“Even as some of the supporting players and subplots veer toward caricature, the family dynamics at the film’s center remain entirely relatable.“ – Geoff Berkshire, Variety
“Writer Annie J. Howell and director Rob Meyer stack up their woes without making them feel contrived, so when the breakdown comes, it’s real, and it’s heartbreaking.” – Jason Bailey, Flavorwire
“Jackson, Lynskey and Ellis all deliver effortless performances that further illuminate an essential narrative.” – Reel Talk Online
“Countless movies have examined what happens when a country mouse goes to the city; this one shows that leaving a gentrified urban oasis for a small-town world can be just as jolting.“ – Neil Genzlinger
TICKLING GIANTS is a great story about the power of political satire in the face of oppression. In the midst of the Egyptian Arab Spring, Bassem Youssef makes a decision that’s every mother’s worst nightmare… He leaves his job as a heart surgeon to become a full-time comedian. Dubbed, “The Egyptian Jon Stewart,” Bassem creates the satirical show, Al Bernameg. The weekly program quickly becomes the most viewed television program in the Middle East, with 30 million viewers per episode. The Daily Show with Jon Stewart averaged two million viewers. In a country where free speech is not settled law, Bassem’s show becomes as controversial as it popular. He and his staff must endure physical threats, protests, and legal action, all because of jokes. As Bassem attempts to remain on the air, keep his staff safe, and not get arrested, he continues to let those in power know they’re being held accountable. Despite increasing danger, the team at Al Bernameg employ comedy, not violence, to comment on hypocrisy in media, politics, and religion. Directed by Sara Taksler TICKLING GIANTS follows the team of Al Bernameg as they discover democracy is not easily won. The young women and men working on Bassem’s show are fearless revolutionaries, who just happen to be really, really funny. The subject of Tickling Giants, Bassem Youssef joins us for a conversation on the cost and consequences of speaking out.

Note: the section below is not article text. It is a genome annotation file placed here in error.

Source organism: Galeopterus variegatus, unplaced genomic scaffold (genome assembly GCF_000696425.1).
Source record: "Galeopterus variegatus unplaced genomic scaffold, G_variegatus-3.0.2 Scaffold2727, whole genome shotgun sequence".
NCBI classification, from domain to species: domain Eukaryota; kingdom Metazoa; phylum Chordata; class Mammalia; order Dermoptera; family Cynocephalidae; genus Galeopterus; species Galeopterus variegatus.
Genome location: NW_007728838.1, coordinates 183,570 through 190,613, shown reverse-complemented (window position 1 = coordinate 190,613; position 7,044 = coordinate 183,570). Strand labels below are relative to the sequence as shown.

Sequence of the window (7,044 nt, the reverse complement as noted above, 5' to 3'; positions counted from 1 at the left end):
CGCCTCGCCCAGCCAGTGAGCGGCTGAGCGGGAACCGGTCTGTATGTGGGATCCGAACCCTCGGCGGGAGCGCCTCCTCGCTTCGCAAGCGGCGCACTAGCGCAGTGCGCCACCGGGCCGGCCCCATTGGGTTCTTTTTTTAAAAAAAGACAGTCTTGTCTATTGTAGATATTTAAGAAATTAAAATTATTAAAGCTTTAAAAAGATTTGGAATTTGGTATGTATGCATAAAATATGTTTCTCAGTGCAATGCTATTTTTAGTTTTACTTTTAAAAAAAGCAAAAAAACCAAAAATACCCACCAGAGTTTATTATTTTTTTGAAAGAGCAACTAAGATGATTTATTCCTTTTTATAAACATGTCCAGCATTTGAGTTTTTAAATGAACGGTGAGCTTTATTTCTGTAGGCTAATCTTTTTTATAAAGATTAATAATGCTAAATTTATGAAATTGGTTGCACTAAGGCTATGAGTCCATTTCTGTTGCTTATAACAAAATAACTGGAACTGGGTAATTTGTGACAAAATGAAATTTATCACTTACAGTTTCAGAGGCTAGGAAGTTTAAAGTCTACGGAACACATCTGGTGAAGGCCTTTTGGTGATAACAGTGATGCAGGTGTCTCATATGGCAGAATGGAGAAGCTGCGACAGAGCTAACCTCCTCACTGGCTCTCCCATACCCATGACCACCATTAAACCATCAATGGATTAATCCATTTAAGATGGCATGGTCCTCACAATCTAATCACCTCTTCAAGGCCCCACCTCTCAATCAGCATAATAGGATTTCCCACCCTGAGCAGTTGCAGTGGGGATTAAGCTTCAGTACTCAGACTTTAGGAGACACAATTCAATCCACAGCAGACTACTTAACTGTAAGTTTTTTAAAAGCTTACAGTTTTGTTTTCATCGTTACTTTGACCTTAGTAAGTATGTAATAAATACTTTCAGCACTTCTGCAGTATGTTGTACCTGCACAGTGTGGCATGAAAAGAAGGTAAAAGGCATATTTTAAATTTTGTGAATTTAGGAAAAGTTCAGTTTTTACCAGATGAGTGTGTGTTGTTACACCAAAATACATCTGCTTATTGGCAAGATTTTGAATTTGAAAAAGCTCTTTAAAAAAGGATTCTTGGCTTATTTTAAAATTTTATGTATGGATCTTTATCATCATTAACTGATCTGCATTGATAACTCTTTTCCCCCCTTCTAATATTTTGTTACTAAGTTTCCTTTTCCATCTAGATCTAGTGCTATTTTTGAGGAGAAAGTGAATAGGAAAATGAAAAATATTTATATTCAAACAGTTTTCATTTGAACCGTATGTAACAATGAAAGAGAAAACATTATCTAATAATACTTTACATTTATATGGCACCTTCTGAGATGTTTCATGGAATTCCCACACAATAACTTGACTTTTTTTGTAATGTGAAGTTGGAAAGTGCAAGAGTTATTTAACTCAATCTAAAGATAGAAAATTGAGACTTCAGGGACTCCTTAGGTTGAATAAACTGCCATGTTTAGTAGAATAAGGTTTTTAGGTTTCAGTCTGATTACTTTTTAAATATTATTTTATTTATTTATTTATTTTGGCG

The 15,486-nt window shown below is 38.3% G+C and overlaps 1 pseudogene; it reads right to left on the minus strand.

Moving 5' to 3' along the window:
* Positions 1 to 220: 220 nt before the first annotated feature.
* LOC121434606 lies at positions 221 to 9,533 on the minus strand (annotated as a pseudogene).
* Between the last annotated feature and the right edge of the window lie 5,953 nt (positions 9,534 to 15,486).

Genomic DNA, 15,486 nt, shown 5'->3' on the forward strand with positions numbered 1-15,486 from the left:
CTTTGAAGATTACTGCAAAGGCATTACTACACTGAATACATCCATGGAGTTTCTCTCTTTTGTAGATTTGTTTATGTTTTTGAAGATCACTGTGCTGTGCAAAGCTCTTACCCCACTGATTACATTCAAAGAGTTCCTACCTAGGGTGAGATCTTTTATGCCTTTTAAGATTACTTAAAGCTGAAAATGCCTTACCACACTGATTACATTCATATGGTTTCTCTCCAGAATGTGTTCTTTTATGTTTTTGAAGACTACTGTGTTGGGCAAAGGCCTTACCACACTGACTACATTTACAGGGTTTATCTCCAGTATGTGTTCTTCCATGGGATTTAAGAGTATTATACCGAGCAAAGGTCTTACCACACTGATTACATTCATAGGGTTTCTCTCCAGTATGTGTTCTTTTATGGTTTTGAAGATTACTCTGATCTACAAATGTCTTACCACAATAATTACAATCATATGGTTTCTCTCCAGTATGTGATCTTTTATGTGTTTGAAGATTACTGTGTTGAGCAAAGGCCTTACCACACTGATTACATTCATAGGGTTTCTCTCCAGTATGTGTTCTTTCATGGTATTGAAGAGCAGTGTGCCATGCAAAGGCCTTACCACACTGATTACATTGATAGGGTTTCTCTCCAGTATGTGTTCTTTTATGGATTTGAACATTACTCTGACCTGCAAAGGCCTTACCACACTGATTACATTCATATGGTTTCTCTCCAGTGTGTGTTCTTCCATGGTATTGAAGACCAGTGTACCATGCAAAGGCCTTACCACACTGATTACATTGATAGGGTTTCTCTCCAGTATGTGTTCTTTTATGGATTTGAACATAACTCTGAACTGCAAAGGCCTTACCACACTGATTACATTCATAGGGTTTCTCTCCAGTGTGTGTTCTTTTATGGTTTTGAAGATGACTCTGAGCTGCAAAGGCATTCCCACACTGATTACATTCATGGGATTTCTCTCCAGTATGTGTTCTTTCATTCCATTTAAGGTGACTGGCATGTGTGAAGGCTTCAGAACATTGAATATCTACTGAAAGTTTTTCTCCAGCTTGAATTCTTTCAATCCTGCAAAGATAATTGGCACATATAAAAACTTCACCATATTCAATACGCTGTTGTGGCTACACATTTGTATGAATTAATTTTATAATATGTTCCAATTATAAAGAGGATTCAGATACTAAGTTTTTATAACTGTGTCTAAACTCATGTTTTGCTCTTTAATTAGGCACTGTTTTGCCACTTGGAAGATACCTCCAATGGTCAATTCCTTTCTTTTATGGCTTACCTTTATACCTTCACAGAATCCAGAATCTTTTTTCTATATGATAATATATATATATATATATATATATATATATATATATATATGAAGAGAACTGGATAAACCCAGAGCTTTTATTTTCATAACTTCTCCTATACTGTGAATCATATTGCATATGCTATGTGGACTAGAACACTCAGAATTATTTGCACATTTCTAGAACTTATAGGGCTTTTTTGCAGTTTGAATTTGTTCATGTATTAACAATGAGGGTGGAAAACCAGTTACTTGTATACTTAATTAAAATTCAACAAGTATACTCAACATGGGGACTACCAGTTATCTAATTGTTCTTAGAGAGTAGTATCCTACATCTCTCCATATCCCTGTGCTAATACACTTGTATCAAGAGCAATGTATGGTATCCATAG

“Tickling Giants surprises us on several levels. It reveals Egypt’s familiar Arab Spring experience through a lens, that of satiric comedy, which is very different from the way we usually see it. And it has the personal element of Youssef’s involving story.” – Kenneth Turan, Los Angeles Times
“Mostly, the movie makes you understand how every society – and ours more than ever – needs people like Bassem Youssef to demonstrate that laughter will always be one of the essential ways to keep power in check.” – Owen Gleiberman, Variety
“There’s a lot to laugh at, and to learn from, in “Tickling Giants,” a documentary that starts off by telling the story of one man and ends up speaking volumes about satire, freedom of expression and political pressure.” – Ken Jaworoski, New York Times
“Media are their own giant, they shape beliefs and create community, instill hope and fear. Perhaps it’s a lesson that will be taken seriously by viewers in the US.” – Cynthia Fuchs, PopMatters